Impact evaluation studies on Pantawid  Pamilya showed evidence of the program’s effectiveness in achieving education and health outcomes.  There are also indications of potential positive spillover effects of the program to the local economy particularly, in the areas of work motivation, labor allocation, savings, and access to credit. It has been observed that the huge transfer of cash to the poor and poor areas of the country has produced unintended economic impacts or the “ripple effects” both at the household and local economies.

With the scaled up implementation of CCT, the need to understand these unintended impacts on attaining inclusive growth have become increasingly important to government decision makers and planners. A greater understanding of these economic and productive impacts of CCT can contribute to broadening the policy menu for the inclusive growth strategy.

“Pantawid Pamilya has made significant gains in the last six years, and I am confident that the next administration will continue the program. Research studies, such as this, will also serve as guide to further improve the program,” DSWD Secretary Corazon Juliano-Soliman said. ###

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DSWD cites milestones under Aquino administration

DSWD Sec. Soliman beams as she interacts with members of media during her last press briefing this afternoon where she disccussed the various milestones achieved by the Department during the Aquino Administration.  She thanked the media for their support to her  six years of leadership at the Department.

DSWD Sec. Soliman beams as she interacts with members of media during her last press briefing this afternoon where she disccussed the various milestones achieved by the Department during the Aquino Administration. She thanked the media for their support to her six years of leadership at the Department.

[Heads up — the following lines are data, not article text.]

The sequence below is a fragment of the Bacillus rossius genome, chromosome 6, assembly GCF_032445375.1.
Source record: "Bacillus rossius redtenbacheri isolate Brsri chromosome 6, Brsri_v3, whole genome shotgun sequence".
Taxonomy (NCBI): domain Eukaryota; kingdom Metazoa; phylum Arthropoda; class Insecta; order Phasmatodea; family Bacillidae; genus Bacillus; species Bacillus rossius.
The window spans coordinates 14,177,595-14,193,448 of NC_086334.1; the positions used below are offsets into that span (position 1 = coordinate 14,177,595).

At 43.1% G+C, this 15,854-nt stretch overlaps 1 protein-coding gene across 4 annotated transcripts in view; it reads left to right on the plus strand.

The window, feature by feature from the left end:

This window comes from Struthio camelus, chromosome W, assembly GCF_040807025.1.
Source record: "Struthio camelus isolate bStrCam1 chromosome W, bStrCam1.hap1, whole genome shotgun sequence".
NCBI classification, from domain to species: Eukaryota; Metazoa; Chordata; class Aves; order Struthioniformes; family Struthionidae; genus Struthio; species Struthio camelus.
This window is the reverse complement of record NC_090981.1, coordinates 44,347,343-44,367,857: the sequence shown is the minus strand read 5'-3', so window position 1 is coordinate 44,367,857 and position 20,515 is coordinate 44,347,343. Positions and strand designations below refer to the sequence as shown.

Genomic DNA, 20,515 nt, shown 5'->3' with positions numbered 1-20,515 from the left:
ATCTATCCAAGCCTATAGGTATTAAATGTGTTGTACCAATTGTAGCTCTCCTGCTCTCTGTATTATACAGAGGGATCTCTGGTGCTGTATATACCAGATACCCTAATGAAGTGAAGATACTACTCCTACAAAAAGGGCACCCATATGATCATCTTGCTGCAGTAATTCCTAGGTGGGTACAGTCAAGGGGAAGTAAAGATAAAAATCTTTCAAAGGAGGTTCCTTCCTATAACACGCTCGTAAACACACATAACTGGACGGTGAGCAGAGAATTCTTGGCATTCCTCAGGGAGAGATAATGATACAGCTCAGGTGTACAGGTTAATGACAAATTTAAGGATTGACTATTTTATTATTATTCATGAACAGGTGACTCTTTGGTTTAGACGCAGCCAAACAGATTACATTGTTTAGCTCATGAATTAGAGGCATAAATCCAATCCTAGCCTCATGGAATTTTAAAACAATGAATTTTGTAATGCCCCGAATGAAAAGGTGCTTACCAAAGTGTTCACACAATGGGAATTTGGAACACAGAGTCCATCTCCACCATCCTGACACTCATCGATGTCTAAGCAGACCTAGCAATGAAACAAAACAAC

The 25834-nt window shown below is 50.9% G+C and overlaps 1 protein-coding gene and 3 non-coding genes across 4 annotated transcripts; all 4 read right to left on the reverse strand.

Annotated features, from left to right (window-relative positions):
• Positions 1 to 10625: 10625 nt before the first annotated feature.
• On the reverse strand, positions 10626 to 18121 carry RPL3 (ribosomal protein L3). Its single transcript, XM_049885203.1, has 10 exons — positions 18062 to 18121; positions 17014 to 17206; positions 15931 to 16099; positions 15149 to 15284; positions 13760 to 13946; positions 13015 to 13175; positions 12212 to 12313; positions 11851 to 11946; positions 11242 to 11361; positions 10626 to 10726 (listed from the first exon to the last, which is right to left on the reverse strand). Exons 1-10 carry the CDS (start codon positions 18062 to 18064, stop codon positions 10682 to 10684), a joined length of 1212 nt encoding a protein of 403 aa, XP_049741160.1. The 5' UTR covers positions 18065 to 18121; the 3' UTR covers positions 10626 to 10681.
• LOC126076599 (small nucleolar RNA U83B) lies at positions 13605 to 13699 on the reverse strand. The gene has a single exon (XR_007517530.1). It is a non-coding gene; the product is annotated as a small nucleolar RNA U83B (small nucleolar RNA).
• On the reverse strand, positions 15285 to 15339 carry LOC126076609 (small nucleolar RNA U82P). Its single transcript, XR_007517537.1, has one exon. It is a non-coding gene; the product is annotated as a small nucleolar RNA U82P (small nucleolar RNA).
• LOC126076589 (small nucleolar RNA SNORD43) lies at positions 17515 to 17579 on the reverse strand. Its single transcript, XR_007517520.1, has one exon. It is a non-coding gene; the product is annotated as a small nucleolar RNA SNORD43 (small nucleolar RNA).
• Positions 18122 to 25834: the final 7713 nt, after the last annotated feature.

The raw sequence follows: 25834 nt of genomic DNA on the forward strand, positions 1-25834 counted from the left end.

The Department of Social Welfare and Development (DSWD) highlighted the agency’s accomplishments for the past six years under President Benigno S. Aquino III’s administration in the areas of social protection as a priority agenda, enhancing and increasing the effectiveness and efficiency of the bureaucracy, demand-driven expansion of programs, quality response in the context of the “new normal”, and sustainability of the gains

According to DSWD Secretary Corazon Juliano-Soliman, the Department made significant gains in prioritizing social protection programs which include Pantawid Pamilyang Pilipino Program, Sustainable Livelihood Program (SLP), and the Kapit-Bisig Laban sa Kahirapan-Comprehensive and Integrated Delivery of Social Services (KALAHI-CIDSS).

“The Department was able to harmonize the implementation of the core poverty reduction programs to more effectively reach and assist intended beneficiaries,” Sec. Soliman said.